• VMM verifies that physical network adapters on all new host computers are associated with one or more logical networks
  • Rather than rely on any default behaviors. Therefore, turning off this setting is recommended (as in Figure 2-1). The same is true of the option to automatically create virtual switches
  • VMM will not allow you to delete any default logical networks that have existing associations with network adapters in your host computers
  • The next step in the design process is to identify the different groups of users, applications, and network services that will use each of the physical networks and determine whether there is a need to separate them to enforce security, ensure privacy (isolation), simplify management and administration, or simply to ensure that network traffic from certain groups is provided with the required Quality of Service (QoS).
  • If development, test, and production network traffic all share the same physical network, you will invariably want to differentiate these workloads.
  • NOTE If corporate policy mandates that an application or workload can be hosted only on a particular group of host computers, you would start by defining a separate logical network and then using Host Groups and Network Sites to ensure that it is only associated with the selected host computers.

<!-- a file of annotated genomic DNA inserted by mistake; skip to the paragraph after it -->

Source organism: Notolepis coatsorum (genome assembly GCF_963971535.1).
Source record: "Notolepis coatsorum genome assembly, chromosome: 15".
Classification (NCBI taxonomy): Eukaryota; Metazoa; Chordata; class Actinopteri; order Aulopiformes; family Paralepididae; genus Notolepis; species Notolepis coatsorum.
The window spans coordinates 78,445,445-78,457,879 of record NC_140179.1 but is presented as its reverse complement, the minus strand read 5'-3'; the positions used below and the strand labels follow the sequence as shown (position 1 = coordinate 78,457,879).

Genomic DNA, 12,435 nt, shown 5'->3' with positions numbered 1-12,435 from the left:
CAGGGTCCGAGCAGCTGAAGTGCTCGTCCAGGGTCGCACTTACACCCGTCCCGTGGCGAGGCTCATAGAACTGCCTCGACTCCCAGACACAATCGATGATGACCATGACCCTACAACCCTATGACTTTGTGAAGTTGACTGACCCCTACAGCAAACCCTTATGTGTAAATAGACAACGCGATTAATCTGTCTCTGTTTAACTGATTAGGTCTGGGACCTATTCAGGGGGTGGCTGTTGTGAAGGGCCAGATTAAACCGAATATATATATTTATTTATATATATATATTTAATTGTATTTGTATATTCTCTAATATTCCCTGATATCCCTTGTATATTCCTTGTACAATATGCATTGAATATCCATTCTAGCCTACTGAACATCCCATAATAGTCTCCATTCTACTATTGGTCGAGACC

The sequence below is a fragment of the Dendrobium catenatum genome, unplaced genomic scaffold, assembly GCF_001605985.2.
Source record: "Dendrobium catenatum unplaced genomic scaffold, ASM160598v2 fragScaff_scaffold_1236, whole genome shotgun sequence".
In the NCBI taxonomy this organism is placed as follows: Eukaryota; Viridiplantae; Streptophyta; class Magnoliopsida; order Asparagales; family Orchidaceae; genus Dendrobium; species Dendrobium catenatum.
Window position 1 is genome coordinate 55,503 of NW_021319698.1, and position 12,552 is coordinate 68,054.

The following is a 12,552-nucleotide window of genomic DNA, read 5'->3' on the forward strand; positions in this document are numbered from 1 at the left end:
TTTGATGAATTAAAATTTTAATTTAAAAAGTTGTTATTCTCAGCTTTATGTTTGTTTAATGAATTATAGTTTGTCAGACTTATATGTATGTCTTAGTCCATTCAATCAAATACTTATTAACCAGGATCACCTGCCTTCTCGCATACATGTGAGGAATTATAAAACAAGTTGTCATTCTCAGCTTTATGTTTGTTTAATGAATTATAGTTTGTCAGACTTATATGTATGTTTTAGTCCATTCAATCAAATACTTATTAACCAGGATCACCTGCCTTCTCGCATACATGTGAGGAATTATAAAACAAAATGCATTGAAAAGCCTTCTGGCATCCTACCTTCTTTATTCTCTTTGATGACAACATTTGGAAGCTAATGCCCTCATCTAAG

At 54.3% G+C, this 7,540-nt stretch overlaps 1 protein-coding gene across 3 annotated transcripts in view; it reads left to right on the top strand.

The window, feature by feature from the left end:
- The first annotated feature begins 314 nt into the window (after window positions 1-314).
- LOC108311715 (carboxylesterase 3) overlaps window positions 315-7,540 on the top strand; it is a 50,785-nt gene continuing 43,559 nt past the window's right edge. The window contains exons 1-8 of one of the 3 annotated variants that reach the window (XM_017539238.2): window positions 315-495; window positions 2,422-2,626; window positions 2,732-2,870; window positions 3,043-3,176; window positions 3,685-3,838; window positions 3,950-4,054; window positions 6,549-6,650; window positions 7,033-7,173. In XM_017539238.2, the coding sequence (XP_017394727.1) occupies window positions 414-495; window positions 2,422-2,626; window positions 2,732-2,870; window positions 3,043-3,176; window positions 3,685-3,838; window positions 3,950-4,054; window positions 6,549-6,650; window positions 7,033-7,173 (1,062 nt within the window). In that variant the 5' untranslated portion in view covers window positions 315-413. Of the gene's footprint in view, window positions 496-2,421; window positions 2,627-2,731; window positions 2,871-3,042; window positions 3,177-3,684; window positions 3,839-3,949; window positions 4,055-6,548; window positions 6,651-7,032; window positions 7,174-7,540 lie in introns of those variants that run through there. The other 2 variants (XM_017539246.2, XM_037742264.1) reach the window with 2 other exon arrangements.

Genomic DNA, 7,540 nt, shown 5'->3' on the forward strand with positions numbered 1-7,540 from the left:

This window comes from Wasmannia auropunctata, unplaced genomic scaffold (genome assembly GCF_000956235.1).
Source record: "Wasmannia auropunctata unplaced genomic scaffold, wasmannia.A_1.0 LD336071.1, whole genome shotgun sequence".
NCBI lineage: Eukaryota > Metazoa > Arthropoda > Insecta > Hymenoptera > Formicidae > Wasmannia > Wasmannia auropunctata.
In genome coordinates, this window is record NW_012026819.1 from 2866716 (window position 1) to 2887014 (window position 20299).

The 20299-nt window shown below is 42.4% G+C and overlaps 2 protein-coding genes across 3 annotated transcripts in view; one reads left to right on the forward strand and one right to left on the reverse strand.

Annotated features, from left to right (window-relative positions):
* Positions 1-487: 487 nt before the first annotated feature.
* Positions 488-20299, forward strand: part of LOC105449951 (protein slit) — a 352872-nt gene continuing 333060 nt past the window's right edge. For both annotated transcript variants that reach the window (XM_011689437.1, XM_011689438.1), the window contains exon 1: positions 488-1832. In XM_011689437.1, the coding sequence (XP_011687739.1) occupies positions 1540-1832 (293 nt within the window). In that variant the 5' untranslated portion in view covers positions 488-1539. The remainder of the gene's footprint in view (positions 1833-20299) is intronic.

• The VMM documentation suggests that you also consider creating separate logical networks for the front end (web servers) and the back end components (application and database servers) of multi-tier applications. The primary benefit of such an approach is that it allows you to use network sites to define the set of VLANs and IP subnets that will be used by virtual machines in each tier and, further, to apply a different set of security settings and capabilities to each network through the use of port profiles.
  • A good starting point for the design is a single logical network for the shared compute workloads and a separate logical network for each customer that uses dedicated resources.
  • Note that if Contoso were to use multiple IP-based storage technologies (such as iSCSI and SMB) on the physical network, each of these technologies would likely be allocated its own logical network.